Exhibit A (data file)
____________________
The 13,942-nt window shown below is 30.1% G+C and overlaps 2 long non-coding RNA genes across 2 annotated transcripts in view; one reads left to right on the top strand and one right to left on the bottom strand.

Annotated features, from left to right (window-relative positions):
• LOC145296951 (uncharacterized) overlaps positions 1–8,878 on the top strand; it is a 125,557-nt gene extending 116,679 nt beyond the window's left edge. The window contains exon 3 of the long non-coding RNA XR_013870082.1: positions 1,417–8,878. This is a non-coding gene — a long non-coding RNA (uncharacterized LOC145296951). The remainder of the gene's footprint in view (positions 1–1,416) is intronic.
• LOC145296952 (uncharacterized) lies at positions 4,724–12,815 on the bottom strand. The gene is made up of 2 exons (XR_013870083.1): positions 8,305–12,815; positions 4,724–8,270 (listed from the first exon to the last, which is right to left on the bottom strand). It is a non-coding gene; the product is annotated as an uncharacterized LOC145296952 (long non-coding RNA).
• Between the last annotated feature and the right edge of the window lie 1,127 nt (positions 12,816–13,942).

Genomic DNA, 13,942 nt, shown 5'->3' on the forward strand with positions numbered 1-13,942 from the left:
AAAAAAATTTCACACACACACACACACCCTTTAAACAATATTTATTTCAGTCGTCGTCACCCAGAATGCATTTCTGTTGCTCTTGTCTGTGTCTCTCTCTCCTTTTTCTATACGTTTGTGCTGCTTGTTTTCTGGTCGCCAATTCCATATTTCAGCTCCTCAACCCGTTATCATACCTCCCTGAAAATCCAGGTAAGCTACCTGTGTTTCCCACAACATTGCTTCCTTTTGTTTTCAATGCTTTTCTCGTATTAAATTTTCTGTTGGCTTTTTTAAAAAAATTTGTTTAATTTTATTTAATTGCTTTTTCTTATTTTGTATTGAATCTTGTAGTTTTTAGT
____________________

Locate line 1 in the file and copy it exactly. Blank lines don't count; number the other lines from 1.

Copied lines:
The 13,942-nt window shown below is 30.1% G+C and overlaps 2 long non-coding RNA genes across 2 annotated transcripts in view; one reads left to right on the top strand and one right to left on the bottom strand.